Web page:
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End of romance with Yahoo CEO Bartz
|30 июля 2009|
Carol Bartz’s six-month honeymoon with Yahoo investors ended acrimoniously on Wednesday after she announced a scaled-down search partnership with Microsoft.
The market sent Yahoo shares down 12 per cent as stockholders complained that the most-visited collection of pages on the internet had sold the right to control its technological destiny for far too little.
“Microsoft was willing to pay a whole bunch last summer, and Carol said she needed ‘boatloads of cash,’” one large shareholder said. “People feel misled.”
Instead of the $500m to $1bn in extra annual cash flow that many expected, Yahoo’s chief executive projected just $275m, with no upfront lump sum.
The resentment is typical for bullish investors who usually see more potential than gets delivered. A year ago, the same people were angry that Yahoo’s then-leaders were holding out for too much.
Ms Bartz said in an interview that traders might have been misled in the past by inaccurate information that leaked.
But the shock also reflects investors’ concerns that either Ms Bartz is not the hard-nosed pragmatist they took her for, or that Yahoo itself is in worse straits than they realised.
Since she was installed from outside the company as chief executive in January, Ms Bartz had impressed Wall Street, her board of directors and many of her roughly 13,000 employees.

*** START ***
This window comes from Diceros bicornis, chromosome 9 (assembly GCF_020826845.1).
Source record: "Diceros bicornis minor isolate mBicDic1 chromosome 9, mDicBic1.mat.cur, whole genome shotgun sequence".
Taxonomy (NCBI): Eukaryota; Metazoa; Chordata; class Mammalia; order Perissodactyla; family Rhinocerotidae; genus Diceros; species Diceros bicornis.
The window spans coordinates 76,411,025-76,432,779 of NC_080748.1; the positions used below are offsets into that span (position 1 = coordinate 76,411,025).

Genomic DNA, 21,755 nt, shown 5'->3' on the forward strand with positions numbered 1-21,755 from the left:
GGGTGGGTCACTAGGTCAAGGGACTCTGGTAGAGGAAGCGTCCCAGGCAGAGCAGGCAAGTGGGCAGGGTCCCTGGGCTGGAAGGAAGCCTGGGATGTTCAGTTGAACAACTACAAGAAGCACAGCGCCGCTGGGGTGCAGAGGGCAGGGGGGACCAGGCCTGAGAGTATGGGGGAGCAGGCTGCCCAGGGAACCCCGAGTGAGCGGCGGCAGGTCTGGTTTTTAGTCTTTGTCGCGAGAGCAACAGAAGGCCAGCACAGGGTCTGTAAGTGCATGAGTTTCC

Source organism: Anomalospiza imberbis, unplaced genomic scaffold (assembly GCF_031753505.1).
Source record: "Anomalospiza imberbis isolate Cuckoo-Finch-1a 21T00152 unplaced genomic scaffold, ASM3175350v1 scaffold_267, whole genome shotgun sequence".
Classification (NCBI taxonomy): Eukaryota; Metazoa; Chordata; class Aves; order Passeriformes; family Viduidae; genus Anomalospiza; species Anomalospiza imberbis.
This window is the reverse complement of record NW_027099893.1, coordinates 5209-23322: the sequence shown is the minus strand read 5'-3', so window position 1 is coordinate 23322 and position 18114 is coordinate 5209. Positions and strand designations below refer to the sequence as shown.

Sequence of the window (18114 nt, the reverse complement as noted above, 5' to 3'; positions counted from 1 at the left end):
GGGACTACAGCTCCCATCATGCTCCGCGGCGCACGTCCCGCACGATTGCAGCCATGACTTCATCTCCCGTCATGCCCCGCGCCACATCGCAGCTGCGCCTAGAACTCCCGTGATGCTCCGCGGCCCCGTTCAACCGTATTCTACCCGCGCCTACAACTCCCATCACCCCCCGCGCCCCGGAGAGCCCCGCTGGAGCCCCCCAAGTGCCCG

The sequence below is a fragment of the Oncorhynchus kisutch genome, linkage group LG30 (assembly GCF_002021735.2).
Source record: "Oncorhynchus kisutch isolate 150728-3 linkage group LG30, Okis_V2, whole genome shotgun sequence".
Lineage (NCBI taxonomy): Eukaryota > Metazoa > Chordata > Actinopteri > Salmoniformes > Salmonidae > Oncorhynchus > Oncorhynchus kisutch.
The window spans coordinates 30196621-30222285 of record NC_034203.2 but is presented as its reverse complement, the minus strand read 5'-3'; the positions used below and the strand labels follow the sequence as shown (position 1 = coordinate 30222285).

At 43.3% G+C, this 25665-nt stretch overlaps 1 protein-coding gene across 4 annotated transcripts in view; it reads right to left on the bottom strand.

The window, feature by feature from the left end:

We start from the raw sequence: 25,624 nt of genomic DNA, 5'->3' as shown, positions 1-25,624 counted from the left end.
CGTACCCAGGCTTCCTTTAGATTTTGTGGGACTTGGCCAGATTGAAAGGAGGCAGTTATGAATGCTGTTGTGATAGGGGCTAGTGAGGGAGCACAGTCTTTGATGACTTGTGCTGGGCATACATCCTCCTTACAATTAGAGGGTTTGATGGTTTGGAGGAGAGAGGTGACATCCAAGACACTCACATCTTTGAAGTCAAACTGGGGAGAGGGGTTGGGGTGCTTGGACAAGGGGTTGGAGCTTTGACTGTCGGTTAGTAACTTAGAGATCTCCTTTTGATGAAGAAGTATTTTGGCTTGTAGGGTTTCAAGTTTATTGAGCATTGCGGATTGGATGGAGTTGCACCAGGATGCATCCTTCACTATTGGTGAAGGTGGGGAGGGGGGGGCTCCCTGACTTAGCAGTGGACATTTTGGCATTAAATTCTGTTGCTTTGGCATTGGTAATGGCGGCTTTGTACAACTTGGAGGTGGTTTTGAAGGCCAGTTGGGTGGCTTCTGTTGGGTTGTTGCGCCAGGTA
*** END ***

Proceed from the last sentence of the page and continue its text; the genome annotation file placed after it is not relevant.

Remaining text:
She provided a sharp contrast with Jerry Yang, the likeable but indecisive Yahoo founder who had returned as chief executive and rejected a much richer Microsoft offer to buy Yahoo outright.
Ms Bartz thought good management could fix much of what ailed Yahoo. When she arrived, the management structure was incoherent, the company was carved up in to fiefdoms, and it had a bad habit of missing earnings projections as it lost more and more ground to search kingpin Google.
Ms Bartz continued the cost-cutting already under way but declared the company was at its heart an internet destination that would provide more to users and that advertisers would follow.
That clearer mission helped resolve some of Yahoo’s identity crisis, and the deal to outsource search technology to Microsoft has cemented that shift. Yahoo is now a media company, not a technology company.
Ms Bartz told the Financial Times that she was driven to strike the Microsoft bargain by the same sort of dispassionate analysis that went into her less momentous decisions.
Investors said they had a bigger problem with the small amount of money she reached in the deal than with her long-term vision for the company.
Now they are hoping that she was clever enough to low-ball the expected savings from the Microsoft deal, setting the company up to beat profit targets and boost the stock price for years to come.
Источник: Financial Times